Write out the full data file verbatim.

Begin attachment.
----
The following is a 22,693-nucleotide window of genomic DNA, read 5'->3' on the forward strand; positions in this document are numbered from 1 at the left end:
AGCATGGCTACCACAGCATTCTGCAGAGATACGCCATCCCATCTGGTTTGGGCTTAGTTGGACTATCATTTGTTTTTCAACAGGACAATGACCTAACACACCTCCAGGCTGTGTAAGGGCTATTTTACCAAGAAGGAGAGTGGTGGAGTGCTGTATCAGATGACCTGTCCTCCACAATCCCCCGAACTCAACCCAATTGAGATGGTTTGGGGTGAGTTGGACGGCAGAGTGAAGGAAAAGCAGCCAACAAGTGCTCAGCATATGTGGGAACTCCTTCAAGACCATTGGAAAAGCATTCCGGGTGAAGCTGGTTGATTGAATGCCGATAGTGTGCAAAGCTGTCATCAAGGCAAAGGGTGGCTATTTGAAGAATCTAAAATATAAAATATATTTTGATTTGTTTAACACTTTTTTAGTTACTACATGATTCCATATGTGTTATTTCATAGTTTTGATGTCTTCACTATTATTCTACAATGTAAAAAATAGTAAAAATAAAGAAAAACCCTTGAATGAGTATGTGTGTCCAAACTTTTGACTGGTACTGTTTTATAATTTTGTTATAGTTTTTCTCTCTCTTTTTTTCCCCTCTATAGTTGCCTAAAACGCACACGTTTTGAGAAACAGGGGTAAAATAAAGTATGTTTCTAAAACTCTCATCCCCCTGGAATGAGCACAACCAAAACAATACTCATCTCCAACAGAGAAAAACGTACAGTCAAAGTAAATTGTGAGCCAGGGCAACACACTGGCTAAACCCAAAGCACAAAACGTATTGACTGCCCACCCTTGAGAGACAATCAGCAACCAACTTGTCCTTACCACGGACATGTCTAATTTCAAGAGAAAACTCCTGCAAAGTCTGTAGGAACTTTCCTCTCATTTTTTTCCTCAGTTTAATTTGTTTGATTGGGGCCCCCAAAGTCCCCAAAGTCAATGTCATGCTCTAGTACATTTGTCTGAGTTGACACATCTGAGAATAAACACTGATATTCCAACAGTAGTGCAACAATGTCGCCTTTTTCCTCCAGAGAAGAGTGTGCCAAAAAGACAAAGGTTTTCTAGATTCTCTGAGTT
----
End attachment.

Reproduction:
The following is a 22,693-nucleotide window of genomic DNA, read 5'->3' on the forward strand; positions in this document are numbered from 1 at the left end:
AGCATGGCTACCACAGCATTCTGCAGAGATACGCCATCCCATCTGGTTTGGGCTTAGTTGGACTATCATTTGTTTTTCAACAGGACAATGACCTAACACACCTCCAGGCTGTGTAAGGGCTATTTTACCAAGAAGGAGAGTGGTGGAGTGCTGTATCAGATGACCTGTCCTCCACAATCCCCCGAACTCAACCCAATTGAGATGGTTTGGGGTGAGTTGGACGGCAGAGTGAAGGAAAAGCAGCCAACAAGTGCTCAGCATATGTGGGAACTCCTTCAAGACCATTGGAAAAGCATTCCGGGTGAAGCTGGTTGATTGAATGCCGATAGTGTGCAAAGCTGTCATCAAGGCAAAGGGTGGCTATTTGAAGAATCTAAAATATAAAATATATTTTGATTTGTTTAACACTTTTTTAGTTACTACATGATTCCATATGTGTTATTTCATAGTTTTGATGTCTTCACTATTATTCTACAATGTAAAAAATAGTAAAAATAAAGAAAAACCCTTGAATGAGTATGTGTGTCCAAACTTTTGACTGGTACTGTTTTATAATTTTGTTATAGTTTTTCTCTCTCTTTTTTTCCCCTCTATAGTTGCCTAAAACGCACACGTTTTGAGAAACAGGGGTAAAATAAAGTATGTTTCTAAAACTCTCATCCCCCTGGAATGAGCACAACCAAAACAATACTCATCTCCAACAGAGAAAAACGTACAGTCAAAGTAAATTGTGAGCCAGGGCAACACACTGGCTAAACCCAAAGCACAAAACGTATTGACTGCCCACCCTTGAGAGACAATCAGCAACCAACTTGTCCTTACCACGGACATGTCTAATTTCAAGAGAAAACTCCTGCAAAGTCTGTAGGAACTTTCCTCTCATTTTTTTCCTCAGTTTAATTTGTTTGATTGGGGCCCCCAAAGTCCCCAAAGTCAATGTCATGCTCTAGTACATTTGTCTGAGTTGACACATCTGAGAATAAACACTGATATTCCAACAGTAGTGCAACAATGTCGCCTTTTTCCTCCAGAGAAGAGTGTGCCAAAAAGACAAAGGTTTTCTAGATTCTCTGAGTT